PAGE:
Grâce à la liberté dans les communications, des groupes d’hommes de même nature pourront se réunir et fonder des communautés. Les nations seront dépassées.
Friedrich Nietzsche (Fragments posthumes XIII-883)

09 - SEP 07 - Macedo/v. Susteren (Foxnews)

Les droits des parents MC dans la loi portugaise
Greta v. Susteren (FoxNews) interroge Tiago Macedo - 07.09.2007

GVS : But first, a jolting new development in the search for Madeleine McCann.

The 4-year-old toddler has been missing for more than four months. According to a family friend, Portuguese police have zeroed in on someone, Madeleine's mother. She is now a suspect. But that's not all. The sources also say Madeleine's father will soon be named a suspect, as well. Did anyone see this new wrinkle coming?

Our panel is with us for the entire hour. In Los Angeles, former assistant DA Jim Hammer and attorney Gloria Allred. In New York, forensic pathologist Dr. Michael Baden, and here in Washington, defense attorneys Ted Williams and Bernie Grimm.

But first, criminal and labor attorney Tiago Macedo joins us in Portugal to explain what the Portuguese term for suspect, "arguido," means. Welcome, sir. And what does "arguido" mean under your law, sir?

TM : Hi. Good afternoon. Here in Portugal, the name "arguido" doesn't mean that somebody is guilty for something. It's a position that is given by the state to a person that the state itself and criminal police found some evidence that could relate them as maybe being involved on the crime.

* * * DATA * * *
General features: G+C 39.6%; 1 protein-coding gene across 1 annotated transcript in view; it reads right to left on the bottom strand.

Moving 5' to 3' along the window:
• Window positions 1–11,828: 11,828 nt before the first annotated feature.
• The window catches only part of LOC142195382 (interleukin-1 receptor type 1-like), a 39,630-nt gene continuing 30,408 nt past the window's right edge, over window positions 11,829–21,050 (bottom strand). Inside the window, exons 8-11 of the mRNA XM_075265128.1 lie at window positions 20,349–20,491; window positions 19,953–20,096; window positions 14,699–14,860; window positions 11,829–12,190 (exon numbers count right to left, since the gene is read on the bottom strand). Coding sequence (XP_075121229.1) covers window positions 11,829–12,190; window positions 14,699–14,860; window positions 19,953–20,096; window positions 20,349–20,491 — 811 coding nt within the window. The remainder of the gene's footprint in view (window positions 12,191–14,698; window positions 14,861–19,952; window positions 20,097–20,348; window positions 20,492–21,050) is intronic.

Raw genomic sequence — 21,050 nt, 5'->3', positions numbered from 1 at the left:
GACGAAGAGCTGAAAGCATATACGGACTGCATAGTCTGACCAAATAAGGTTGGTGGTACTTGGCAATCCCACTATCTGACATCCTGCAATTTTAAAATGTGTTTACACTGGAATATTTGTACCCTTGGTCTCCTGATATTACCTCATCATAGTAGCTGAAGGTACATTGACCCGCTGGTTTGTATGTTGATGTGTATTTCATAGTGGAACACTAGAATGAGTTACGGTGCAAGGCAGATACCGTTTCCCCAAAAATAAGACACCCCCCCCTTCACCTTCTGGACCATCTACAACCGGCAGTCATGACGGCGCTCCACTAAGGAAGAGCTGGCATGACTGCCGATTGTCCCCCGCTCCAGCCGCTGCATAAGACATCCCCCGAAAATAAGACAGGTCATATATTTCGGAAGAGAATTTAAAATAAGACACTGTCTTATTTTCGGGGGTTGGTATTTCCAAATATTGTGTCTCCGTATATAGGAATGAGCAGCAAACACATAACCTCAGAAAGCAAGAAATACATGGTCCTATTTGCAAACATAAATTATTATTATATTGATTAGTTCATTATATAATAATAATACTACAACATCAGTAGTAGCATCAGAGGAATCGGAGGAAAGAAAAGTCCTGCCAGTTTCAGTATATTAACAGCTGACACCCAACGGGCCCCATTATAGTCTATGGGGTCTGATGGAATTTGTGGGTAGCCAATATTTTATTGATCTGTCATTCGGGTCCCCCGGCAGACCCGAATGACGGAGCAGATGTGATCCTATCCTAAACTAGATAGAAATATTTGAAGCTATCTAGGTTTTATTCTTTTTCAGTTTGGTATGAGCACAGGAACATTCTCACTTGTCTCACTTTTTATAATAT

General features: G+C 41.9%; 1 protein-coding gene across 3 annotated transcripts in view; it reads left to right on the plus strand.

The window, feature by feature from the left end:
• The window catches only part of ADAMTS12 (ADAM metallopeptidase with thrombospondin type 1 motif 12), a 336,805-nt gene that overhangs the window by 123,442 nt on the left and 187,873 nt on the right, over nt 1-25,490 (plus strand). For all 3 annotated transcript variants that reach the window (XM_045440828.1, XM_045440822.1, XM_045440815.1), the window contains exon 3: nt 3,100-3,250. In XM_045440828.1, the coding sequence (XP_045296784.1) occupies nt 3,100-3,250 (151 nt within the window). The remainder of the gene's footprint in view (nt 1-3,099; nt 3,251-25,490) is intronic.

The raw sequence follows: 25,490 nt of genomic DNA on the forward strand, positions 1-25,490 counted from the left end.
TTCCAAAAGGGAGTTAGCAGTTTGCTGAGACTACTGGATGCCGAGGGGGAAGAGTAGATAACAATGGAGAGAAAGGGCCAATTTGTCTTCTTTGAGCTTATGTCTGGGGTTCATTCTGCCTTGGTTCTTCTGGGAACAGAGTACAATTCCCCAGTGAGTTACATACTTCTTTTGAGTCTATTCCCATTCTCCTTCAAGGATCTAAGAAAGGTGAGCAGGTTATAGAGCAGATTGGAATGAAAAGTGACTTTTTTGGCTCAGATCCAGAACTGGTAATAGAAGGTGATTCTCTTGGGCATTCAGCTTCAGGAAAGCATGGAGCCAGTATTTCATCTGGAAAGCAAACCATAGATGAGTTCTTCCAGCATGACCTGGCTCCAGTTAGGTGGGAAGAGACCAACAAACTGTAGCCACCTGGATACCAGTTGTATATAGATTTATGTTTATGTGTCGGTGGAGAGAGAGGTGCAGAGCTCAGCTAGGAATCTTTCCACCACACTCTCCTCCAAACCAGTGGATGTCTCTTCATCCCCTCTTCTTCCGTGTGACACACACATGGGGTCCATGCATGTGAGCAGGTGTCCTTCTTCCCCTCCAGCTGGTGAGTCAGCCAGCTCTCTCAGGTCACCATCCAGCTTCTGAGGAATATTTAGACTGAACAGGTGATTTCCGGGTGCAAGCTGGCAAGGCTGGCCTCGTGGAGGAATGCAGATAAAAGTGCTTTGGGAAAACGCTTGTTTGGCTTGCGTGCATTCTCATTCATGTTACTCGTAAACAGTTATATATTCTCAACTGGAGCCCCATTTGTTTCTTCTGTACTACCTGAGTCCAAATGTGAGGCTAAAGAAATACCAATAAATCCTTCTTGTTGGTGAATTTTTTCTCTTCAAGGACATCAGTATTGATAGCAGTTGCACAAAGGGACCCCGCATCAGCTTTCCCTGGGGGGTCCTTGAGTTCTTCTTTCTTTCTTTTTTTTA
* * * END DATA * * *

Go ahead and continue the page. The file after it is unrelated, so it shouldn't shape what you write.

GVS : Now, what we are hearing, sir, in the United States is that Sky News, which is a sister network to us, is reporting that the mother of the child, Kate, has been offered a deal -- no more than two years in prison if she, quote, "confessed to accidental death of her daughter." Would you expect, under your law, at this sort of state of the affairs, that even though she's an arguido and not a charged person, that a deal would be offered to her? TM : No. By the Portuguese system, that offer can't be made by the Portuguese legal authorities. GVS : So we shouldn't read anything into this necessarily? This is still just the early stages? TM : Yes. Definitely. What has happened is they were victims, or probably witnesses. And from some evidence that they found on the case, they've transformed them from witnesses (in fact victims) in being arguidos. That means somebody who has not been legally charged, but also has some defense prerogatives. For instance, the arguido can be silent and not answer the questions made by the police. And the witnesses can't. In Portugal, they've got to tell everything they know because if they don't tell, they will go to prison for it. GVS : All right. Are both parents free to leave Portugal tonight, if they want to? TM : Up to this moment, I haven't seen the case itself, but probably they will -- they will be under some measures. I haven't read the case itself, but they might put some measures on them. It means that they might be able to leave the country, but they've got to tell the Portuguese authorities (where they go and if they move). GVS : All right. In the event that they move on to the next step -- let's say the mother becomes a more formal suspect, as we might think here in the United States -- is there a timeframe when we would expect that someone would be formally charged, if police believe that this is truly the person who has done something? TM : Well, that will depend on the police investigation. When they make somebody an arguido from being a witness, normally, they already have quite a strong -- let's call it a strong case. But then they've got to go through the investigation to confirm. This investigation has been going on for quite a few months. So we can expect to wait for a few months to built the legal charge on them, if, if, if, they find them (charges). GVS : Yes, if, indeed. Tiago, thank you very much for joining us.